It was 1991 and Muller, in his fifth year at Waikato University, was going for the top job: President of the Waikato Students' Association.
His campaign promise was a steam train ride from Hamilton to Mt Maunganui for 1000 students at a cost of $10 a head. Alas, there was no steam train ride for the students of Waikato University that year.
Asked about it later by the university's Nexus magazine, Muller claimed the price he was initially quoted climbed significantly to $12,500 after he was elected "which put it totally out of the realms of possibility".
"I can tell you that I've swallowed a lot of pride over that one."
There were bigger battles for him. He was a Young Nat, and something of a rarity when most student politicians were left wing.
At the time, National was scrapping universal student allowances and the student loans scheme was starting the next year.
One of his first jobs was to organise a day of protest against the National Party.
He did it, a protest in which students wore rubbish bags to highlight that "the government was rubbish". He even came up with an incentive to boost participation, arranging half-price drinks with a pub.
His running mate and vice-president was a lefty, Maria Northcott.
Northcott said Muller had inherited a fractured student executive from the previous year, and managed to restore its unity and credibility.
"We had very different political views. He was a Young Nat, and I was not. But the good thing about Todd was you could have very different ideological views and principles and still work really well together. I trusted Todd. I felt he was a person of integrity."
Northcott is a strong supporter of Prime Minister Jacinda Ardern – but said Muller would be a good Prime Minister if he ever made it. She described his leadership style as collaborative.
"I knew he would end up in politics, and I thought that in the future he would be Prime Minister. I didn't doubt that for a second. But it would be a challenge for anyone [to beat Ardern]."
Muller graduated with a bachelor of social science in economics and political science and a masters in 1992.
INTO THE BEEHIVE: The 'effervescent' staffer in the Prime Minister's office
The next year he started his first job at the very top of Government: On the ninth floor of the Beehive, in the office of Prime Minister Jim Bolger.
Muller's job was to co-ordinate Bolger's travel agenda, and often travel with him. His informal roles included occasional whisky-drinking companion and body guard.
Muller was tall and sometimes mistaken for the police protection around Prime Ministers.
There was a close encounter with former Green Party MP Sue Bradford – Muller had to usher Bolger through a throng of protesters, including Bradford, into the Dunedin Town Hall for a National Party campaign launch.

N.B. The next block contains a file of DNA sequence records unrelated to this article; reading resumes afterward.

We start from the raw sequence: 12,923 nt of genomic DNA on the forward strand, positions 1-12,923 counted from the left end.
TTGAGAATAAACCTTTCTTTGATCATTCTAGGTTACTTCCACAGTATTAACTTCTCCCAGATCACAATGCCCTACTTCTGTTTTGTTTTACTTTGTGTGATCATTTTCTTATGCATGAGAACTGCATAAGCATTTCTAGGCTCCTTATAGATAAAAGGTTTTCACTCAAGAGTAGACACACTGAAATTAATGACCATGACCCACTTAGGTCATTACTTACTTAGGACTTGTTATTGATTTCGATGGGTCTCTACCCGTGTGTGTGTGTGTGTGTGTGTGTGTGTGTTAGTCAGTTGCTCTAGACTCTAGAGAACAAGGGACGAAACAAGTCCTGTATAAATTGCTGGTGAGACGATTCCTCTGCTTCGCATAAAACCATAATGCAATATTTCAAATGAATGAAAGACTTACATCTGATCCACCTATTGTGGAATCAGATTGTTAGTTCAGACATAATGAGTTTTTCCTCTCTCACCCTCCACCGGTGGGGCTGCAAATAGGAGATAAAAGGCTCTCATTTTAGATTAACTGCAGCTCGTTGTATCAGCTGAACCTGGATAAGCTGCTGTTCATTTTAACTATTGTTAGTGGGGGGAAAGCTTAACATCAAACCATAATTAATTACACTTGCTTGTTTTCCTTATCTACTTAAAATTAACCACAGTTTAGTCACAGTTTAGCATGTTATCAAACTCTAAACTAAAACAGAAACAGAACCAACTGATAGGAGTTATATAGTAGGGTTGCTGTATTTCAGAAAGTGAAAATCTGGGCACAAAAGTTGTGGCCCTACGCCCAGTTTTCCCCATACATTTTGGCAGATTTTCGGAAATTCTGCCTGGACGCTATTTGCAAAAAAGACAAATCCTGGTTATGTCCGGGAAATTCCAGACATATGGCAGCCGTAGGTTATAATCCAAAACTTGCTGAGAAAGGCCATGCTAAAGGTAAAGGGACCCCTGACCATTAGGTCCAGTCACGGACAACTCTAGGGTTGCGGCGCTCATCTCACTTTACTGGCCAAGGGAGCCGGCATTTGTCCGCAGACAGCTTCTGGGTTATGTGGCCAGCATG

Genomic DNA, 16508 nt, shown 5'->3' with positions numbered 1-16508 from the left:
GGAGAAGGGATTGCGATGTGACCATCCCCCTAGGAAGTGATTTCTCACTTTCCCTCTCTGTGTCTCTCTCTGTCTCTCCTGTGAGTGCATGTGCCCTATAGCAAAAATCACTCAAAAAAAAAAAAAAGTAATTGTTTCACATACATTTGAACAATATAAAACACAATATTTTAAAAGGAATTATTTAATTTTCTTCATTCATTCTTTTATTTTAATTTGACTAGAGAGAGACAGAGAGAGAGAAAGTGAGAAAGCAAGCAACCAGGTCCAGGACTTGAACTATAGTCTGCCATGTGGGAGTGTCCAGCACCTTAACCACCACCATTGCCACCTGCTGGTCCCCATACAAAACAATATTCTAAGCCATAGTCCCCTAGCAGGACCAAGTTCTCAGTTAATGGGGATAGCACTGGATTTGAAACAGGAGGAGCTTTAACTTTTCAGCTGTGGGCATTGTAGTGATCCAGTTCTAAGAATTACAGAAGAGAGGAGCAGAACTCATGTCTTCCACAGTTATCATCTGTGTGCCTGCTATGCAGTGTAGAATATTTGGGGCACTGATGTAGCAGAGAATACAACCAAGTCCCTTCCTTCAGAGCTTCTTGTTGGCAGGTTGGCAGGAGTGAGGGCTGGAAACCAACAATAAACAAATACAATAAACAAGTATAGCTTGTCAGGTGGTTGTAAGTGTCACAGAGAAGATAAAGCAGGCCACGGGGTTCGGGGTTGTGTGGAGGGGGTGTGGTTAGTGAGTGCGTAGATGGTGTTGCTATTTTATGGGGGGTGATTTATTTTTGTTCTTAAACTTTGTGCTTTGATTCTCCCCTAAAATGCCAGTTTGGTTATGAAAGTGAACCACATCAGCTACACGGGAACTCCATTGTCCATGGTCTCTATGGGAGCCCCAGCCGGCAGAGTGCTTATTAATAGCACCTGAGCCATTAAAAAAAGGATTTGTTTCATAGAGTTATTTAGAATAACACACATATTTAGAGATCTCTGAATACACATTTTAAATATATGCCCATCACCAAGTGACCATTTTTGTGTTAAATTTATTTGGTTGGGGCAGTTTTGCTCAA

Muller was a popular addition to the younger staff set in the Beehive at the time – and by many reports popular with the females.
Bolger's press secretary, Richard Griffin, had suggested Bolger employ Muller after meeting the young man on a visit to Waikato University.
"Todd was a big shot in the arm for the office. He was vital and funny. I know he looks like he's staid, but he's always had a very effervescent personality that just simply isn't coming through at the moment."
One former Beehive staffer who has stayed in contact with Muller says he was indeed full of character: "He was a big, big personality. Big. That's not so much the case now."
Bolger was also taken with his staffer: The former PM was endorsing Muller as the next party leader before Muller had even decided to challenge.
It was in those early Beehive years that Muller and Matthew Hooton developed a strong friendship. It was Hooton who Muller called on for help this year after deciding he would challenge for the National Party leadership.
They had known each other through the Young Nats – Muller was considered one of the "lefties" in the youth branch of the party because he was not opposed to compulsory membership of the student unions. But the relationship was forged more strongly in the Beehive, where Hooton was press secretary for Lockwood Smith.
Muller left Bolger's office in 1997 after the first MMP Government was formed – a coalition between New Zealand First and National.
Muller went to join Hooton travelling around India and China for a few months, before peeling off on his own journeys to the US and Europe.
Hooton says they were staying in "$2 a night hippy dives".
"I'm more a Third World person than he is," Hooton says of his travel companion. "But he was embracing that. And he gets on with everybody."
Muller returned to New Zealand for a friend's wedding and decided to stay.
RETURN TO NEW ZEALAND: Swapping the backpack for the suit
Muller still had political ambitions, but decided to wait.
"I needed to be a whole lot more well-rounded than just staying in the political sphere.
"I see a whole lot of that nowadays and I'm not criticising other people's journeys, they do what they do, but for me the idea of just staying in politics and one day helicoptering into an electorate didn't feel right for me."
Muller switched to a corporate career, first in the newly formed global kiwifruit marketer Zespri, then kiwifruit and avocado coolstore Apata (co-founded by his parents), where he was chief executive, and finally Fonterra.